• Obesity


The risk factors for stroke in the middle years of life are just a bit different, however.

Apparently, in younger and middle-age patients who suffer from a stroke, there is more intense pressure from swelling after the event because the brain hasn’t shrunk as it does in older people. The thought is that younger adults have less space available to alleviate this building pressure.


An interesting study[6]done on middle-age men in Eastern Europe (Lithuania) revealed that serum cholesterol and body mass index were not even related to the risk of death from stroke. They followed 2295 men for an average of 17.5 years and found it was high systolic blood pressure, diabetes, and smoking that were the strongest risk factors for stroke deaths in these middle-age men. Twenty-five percent of strokes in this age group were attributed only to hypertension and 19% of stroke deaths were attributed only to smoking.

Another similar study[7]among middle age men and women in Finland followed 8077 men and 8572 women prospectively for an average 16.4 years. It revealed that diabetes was the top risk factor for stroke, especially in women.


More risk factors to consider

There are some other factors that contribute to atherosclerosis of stroke. Some are environmental exposures; others are lifestyle habits you will want to change, especially if you are already at known increased risk for a stroke. I’ll look at these in detail, along with ways to reduce these other risk factors in my next article.


To longevity and feeling good,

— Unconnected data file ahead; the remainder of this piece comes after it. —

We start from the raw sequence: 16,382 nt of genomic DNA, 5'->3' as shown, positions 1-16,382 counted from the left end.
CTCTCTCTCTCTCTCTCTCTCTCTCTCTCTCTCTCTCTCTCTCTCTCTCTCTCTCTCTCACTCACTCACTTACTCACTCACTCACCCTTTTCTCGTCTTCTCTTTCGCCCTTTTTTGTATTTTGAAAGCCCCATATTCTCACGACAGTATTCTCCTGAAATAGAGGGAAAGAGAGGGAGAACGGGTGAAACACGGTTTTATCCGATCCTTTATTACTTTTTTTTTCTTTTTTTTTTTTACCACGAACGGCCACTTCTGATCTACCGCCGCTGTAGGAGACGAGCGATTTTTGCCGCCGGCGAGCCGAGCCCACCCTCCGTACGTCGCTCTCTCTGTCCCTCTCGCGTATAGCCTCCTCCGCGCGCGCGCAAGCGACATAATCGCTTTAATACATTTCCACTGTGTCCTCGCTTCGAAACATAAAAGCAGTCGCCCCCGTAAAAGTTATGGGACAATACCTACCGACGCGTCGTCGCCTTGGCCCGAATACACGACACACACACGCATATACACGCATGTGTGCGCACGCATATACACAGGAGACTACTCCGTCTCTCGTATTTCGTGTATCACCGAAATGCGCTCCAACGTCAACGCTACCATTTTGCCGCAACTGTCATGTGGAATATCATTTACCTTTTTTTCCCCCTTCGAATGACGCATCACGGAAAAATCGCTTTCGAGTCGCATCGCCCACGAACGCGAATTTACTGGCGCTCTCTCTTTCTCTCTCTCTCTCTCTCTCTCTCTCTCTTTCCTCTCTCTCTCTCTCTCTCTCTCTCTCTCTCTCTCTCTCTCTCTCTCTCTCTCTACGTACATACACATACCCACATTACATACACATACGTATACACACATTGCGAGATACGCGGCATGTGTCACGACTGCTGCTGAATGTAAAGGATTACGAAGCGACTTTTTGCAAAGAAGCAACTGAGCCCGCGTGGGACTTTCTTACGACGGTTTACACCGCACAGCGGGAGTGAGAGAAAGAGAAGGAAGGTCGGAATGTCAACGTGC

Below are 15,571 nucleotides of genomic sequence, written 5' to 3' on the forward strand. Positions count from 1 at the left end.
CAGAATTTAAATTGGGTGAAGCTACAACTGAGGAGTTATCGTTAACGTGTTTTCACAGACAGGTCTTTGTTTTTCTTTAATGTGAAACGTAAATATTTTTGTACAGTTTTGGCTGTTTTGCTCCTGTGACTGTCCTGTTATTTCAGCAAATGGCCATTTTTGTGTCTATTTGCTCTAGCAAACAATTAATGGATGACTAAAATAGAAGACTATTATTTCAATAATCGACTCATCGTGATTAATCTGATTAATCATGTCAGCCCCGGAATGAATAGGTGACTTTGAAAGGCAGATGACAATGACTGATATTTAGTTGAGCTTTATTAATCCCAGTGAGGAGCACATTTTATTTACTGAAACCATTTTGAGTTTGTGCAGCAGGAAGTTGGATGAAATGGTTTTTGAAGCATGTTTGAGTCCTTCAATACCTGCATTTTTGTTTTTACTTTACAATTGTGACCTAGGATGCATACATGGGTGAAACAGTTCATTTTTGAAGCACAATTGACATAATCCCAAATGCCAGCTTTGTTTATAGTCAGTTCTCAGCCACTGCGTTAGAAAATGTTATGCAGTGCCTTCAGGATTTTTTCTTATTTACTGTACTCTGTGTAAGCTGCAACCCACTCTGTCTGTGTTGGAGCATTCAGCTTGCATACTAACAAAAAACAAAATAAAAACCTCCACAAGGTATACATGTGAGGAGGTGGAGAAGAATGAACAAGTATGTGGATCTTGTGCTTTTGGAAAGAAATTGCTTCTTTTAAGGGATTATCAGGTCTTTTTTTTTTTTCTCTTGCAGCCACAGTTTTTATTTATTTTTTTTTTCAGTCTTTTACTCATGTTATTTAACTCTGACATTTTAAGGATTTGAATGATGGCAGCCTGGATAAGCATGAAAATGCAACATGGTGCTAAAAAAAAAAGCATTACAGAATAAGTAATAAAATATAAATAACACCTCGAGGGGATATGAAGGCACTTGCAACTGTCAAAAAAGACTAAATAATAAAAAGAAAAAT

Michael Cutler, M.D.


_______________________

[1] https://www.cdc.gov/stroke/facts.htm [2] Associated Press [3] https://www.stroke.org/understand-stroke/what-is-stroke/hemorrhagic-stroke/ [4] Ridker PM, Rifai N, Rose L, Buring JE, Cook NR. Comparison of C-reactive protein and low-density lipoprotein cholesterol levels in the prediction of first cardiovascular events. N Engl J Med. 2002 Nov 14;347(20):1557-65. [5] Guize L, Benetos A, Thomas F, Malmejac A, Ducimetiere P. Cholesterolemia and total, cardiovascular and cancer mortality. Study of a cohort of 220,000 people. Bull Acad Natl Med. 1998 182(3):631-47. [6] Rastenyte D, Tuomilehto J, Domarkiene S, Cepaitis Z, Reklaitiene R. Risk factors for death from stroke in middle-aged Lithuanian men: results from a 20-year prospective study. Stroke. 1996 Apr;27(4):672-6. PubMed PMID: 8614928. https://www.ncbi.nlm.nih.gov/pubmed/8614928 [7] Tuomilehto J, Rastenyte D, Jousilahti P, Sarti C, Vartiainen E. Diabetes mellitus as a risk factor for death from stroke. Prospective study of the middle-aged Finnish population. Stroke. 1996 Feb;27(2):210-5. PubMed PMID: 8571411. https://www.ncbi.nlm.nih.gov/pubmed/8571411